The Family and Medical Leave Act (FMLA) entitles eligible employees who work for covered employers to take unpaid, job-protected leave in a defined 12-month period for specified family and medical reasons. Eligible employees are entitled to 12 workweeks of leave in a 12-month period for:
- The birth of a child and to care for the newborn child within one year of birth;
- The placement with the employee of a child for adoption or foster care and to care for the newly placed child within one year of placement;
- To care for the employee’s spouse, child, or parent who has a serious health condition;
- A serious health condition that makes the employee unable to perform the essential functions of his or her job;
- Any qualifying exigency arising out of the fact that the employee’s spouse, son, daughter, or parent is a covered military member on “covered active duty.”
Employers may select one of four options to establish the 12-month period under the FMLA. The option chosen by the employer is to be uniformly applied to all employees taking FMLA leave.
The first of these options is the calendar year. The calendar year is defined as the 12-month period that runs from January 1 through December 31.
The second option is any fixed 12 months. Common examples of this 12-month period include a fiscal year (October 1 to September 30) or an employee’s anniversary date.
The third option is the 12-month period measured forward. This 12-month period is measured from the first date an employee takes FMLA leave. The next 12-month period would begin the first time FMLA leave is taken after completion of the preceding 12-month period.
The fourth and final option is a “rolling” 12-month period measured backward. This 12-month period is measured backward from the date an employee uses any FMLA leave. Under the ‘‘rolling’’ 12-month period, each time an employee takes FMLA leave, the remaining leave entitlement would be the balance of the 12 weeks which has not been used during the immediately preceding 12 months.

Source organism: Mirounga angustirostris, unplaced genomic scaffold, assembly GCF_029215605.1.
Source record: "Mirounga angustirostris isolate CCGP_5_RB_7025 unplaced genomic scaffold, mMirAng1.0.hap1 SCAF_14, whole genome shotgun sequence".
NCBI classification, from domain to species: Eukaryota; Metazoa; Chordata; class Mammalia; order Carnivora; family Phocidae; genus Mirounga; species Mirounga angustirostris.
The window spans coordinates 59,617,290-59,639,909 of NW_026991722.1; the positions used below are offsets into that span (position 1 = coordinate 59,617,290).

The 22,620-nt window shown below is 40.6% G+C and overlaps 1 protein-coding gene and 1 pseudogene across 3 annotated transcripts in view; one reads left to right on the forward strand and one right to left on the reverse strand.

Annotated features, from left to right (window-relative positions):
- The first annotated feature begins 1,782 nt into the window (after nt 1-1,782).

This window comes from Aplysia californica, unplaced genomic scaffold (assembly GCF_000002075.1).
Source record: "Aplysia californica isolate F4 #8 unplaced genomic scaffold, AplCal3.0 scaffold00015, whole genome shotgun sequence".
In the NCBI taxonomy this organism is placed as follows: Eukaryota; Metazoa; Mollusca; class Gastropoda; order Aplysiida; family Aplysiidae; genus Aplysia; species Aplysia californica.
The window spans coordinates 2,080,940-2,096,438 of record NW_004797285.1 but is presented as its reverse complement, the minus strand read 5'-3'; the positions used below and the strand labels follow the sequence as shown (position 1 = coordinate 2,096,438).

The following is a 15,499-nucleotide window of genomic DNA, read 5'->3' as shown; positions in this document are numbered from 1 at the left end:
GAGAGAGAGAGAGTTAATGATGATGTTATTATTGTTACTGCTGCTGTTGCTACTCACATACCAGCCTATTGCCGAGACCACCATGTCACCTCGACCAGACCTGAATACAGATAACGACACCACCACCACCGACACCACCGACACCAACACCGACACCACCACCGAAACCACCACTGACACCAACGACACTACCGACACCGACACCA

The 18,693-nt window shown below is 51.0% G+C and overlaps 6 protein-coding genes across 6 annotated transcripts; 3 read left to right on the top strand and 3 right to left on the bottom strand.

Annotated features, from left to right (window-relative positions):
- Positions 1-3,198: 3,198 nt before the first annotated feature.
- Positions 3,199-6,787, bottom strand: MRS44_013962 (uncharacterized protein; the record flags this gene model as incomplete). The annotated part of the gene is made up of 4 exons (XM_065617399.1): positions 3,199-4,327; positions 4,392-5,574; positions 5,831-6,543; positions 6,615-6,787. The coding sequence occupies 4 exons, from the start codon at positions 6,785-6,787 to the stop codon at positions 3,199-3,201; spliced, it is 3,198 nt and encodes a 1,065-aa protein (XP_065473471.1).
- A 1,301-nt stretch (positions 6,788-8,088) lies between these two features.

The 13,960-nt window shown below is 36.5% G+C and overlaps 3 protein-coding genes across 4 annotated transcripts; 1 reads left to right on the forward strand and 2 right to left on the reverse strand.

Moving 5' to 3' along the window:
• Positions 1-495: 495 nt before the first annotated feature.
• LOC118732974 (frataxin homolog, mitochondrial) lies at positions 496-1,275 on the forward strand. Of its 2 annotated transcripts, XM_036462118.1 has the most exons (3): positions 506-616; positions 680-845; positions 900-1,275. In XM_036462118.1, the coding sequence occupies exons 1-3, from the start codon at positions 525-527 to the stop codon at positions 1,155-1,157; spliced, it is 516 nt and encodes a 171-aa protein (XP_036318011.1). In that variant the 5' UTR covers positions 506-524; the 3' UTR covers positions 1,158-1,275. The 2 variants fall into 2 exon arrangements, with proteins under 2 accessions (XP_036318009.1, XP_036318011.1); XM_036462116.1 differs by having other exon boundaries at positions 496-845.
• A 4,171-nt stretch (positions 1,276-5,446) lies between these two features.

Employers may select any one of these four methods to establish the 12-month period as long as the method is applied consistently and uniformly for all employees. If an employer fails to select one of the 12-month period methods discussed above, the employer must use the 12-month period method that is the most beneficial to the employee. Under no circumstances, however, may an employer change the 12-month period to avoid the requirements of the FMLA.
Importantly, the FMLA prohibits employers from interfering with, restraining, or denying the exercise of or the attempt to exercise any right provided by the FMLA. The FMLA further makes it unlawful for an employer to discharge or discriminate against any individual for opposing any practice, or because of involvement in any proceeding, related to the FMLA.
The FMLA authorizes an employee who believes that his or her rights under the FMLA have been violated to file a private lawsuit against his or her employer in court. The employment attorneys at Spitz, The Employee’s Law Firm have extensive experience representing clients in FMLA retaliation cases against their employer. Don’t try to navigate the legal process alone. Call Spitz, The Employee’s Law Firm today for a free and confidential initial consultation.
If you even think that your employment rights have been violated or that you might need an employment lawyer, then call the right attorney to schedule a free and confidential consultation at 866-797-6040. Spitz, The Employee’s Law Firm is dedicated to protecting employees’ rights and solving employment disputes.
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